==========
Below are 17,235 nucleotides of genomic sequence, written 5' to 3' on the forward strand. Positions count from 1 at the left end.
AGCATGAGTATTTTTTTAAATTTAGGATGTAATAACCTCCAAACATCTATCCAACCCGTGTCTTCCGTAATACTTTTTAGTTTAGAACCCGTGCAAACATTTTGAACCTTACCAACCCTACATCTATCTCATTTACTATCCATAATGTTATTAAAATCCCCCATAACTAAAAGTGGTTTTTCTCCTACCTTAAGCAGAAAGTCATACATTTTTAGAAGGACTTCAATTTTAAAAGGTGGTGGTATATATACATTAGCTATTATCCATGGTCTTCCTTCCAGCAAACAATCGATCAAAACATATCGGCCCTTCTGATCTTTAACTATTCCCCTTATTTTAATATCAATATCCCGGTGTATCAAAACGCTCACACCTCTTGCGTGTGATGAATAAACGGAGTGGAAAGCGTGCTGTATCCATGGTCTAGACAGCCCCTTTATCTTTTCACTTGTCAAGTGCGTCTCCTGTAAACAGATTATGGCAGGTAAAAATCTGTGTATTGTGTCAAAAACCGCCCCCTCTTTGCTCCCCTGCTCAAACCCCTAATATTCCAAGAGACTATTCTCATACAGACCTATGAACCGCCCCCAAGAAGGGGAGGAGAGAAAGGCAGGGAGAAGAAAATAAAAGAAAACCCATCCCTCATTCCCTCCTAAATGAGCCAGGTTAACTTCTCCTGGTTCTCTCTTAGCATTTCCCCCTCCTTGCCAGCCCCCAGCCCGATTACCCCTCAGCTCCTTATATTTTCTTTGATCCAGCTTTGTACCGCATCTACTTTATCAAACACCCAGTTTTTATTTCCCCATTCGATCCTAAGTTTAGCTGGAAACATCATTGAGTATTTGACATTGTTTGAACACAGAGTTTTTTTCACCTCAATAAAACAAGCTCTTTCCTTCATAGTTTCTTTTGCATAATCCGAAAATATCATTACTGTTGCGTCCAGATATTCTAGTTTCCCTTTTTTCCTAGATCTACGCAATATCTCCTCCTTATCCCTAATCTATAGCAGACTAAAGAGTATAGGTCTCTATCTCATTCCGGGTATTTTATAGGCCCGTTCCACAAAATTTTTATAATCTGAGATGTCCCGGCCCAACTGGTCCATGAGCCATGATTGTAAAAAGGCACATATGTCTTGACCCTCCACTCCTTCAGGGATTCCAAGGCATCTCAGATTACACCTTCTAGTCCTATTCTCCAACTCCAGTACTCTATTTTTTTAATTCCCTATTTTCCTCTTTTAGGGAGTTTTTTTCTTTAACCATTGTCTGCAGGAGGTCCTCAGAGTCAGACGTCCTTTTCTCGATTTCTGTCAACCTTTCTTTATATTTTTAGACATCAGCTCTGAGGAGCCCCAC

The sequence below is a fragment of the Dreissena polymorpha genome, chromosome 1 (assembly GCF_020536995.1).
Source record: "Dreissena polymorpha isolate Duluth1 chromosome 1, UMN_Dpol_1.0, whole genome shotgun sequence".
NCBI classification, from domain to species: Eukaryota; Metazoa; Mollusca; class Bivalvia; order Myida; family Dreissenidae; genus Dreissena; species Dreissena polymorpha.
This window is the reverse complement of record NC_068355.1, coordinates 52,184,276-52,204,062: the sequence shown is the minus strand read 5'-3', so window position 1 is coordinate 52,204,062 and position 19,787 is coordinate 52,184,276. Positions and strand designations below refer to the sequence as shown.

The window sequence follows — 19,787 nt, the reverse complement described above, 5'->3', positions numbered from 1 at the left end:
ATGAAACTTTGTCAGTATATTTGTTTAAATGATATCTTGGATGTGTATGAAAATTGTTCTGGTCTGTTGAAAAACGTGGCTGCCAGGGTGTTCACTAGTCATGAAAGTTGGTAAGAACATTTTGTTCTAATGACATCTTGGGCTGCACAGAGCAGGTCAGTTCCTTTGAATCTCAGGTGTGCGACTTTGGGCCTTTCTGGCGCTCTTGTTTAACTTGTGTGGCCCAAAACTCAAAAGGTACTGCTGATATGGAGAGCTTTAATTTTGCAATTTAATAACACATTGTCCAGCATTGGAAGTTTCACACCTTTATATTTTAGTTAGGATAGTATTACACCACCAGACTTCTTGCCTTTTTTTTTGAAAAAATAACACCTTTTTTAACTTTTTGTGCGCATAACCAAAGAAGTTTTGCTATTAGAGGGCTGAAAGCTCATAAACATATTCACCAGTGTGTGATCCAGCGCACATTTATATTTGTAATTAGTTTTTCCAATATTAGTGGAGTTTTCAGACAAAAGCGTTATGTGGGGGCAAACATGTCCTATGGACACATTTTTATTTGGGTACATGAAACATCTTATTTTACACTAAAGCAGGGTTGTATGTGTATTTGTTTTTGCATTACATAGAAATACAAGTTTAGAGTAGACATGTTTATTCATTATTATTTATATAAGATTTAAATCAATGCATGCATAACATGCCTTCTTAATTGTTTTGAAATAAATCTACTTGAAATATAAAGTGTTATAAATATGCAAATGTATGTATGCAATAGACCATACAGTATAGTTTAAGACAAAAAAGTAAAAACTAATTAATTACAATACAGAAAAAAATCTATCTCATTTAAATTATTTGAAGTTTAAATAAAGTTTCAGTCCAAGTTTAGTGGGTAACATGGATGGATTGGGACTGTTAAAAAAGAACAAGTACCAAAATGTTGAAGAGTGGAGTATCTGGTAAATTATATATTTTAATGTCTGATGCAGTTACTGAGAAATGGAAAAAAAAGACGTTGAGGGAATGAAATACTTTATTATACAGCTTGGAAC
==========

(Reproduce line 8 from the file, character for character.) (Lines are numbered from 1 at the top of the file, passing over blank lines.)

ATGAAACTTTGTCAGTATATTTGTTTAAATGATATCTTGGATGTGTATGAAAATTGTTCTGGTCTGTTGAAAAACGTGGCTGCCAGGGTGTTCACTAGTCATGAAAGTTGGTAAGAACATTTTGTTCTAATGACATCTTGGGCTGCACAGAGCAGGTCAGTTCCTTTGAATCTCAGGTGTGCGACTTTGGGCCTTTCTGGCGCTCTTGTTTAACTTGTGTGGCCCAAAACTCAAAAGGTACTGCTGATATGGAGAGCTTTAATTTTGCAATTTAATAACACATTGTCCAGCATTGGAAGTTTCACACCTTTATATTTTAGTTAGGATAGTATTACACCACCAGACTTCTTGCCTTTTTTTTTGAAAAAATAACACCTTTTTTAACTTTTTGTGCGCATAACCAAAGAAGTTTTGCTATTAGAGGGCTGAAAGCTCATAAACATATTCACCAGTGTGTGATCCAGCGCACATTTATATTTGTAATTAGTTTTTCCAATATTAGTGGAGTTTTCAGACAAAAGCGTTATGTGGGGGCAAACATGTCCTATGGACACATTTTTATTTGGGTACATGAAACATCTTATTTTACACTAAAGCAGGGTTGTATGTGTATTTGTTTTTGCATTACATAGAAATACAAGTTTAGAGTAGACATGTTTATTCATTATTATTTATATAAGATTTAAATCAATGCATGCATAACATGCCTTCTTAATTGTTTTGAAATAAATCTACTTGAAATATAAAGTGTTATAAATATGCAAATGTATGTATGCAATAGACCATACAGTATAGTTTAAGACAAAAAAGTAAAAACTAATTAATTACAATACAGAAAAAAATCTATCTCATTTAAATTATTTGAAGTTTAAATAAAGTTTCAGTCCAAGTTTAGTGGGTAACATGGATGGATTGGGACTGTTAAAAAAGAACAAGTACCAAAATGTTGAAGAGTGGAGTATCTGGTAAATTATATATTTTAATGTCTGATGCAGTTACTGAGAAATGGAAAAAAAAGACGTTGAGGGAATGAAATACTTTATTATACAGCTTGGAAC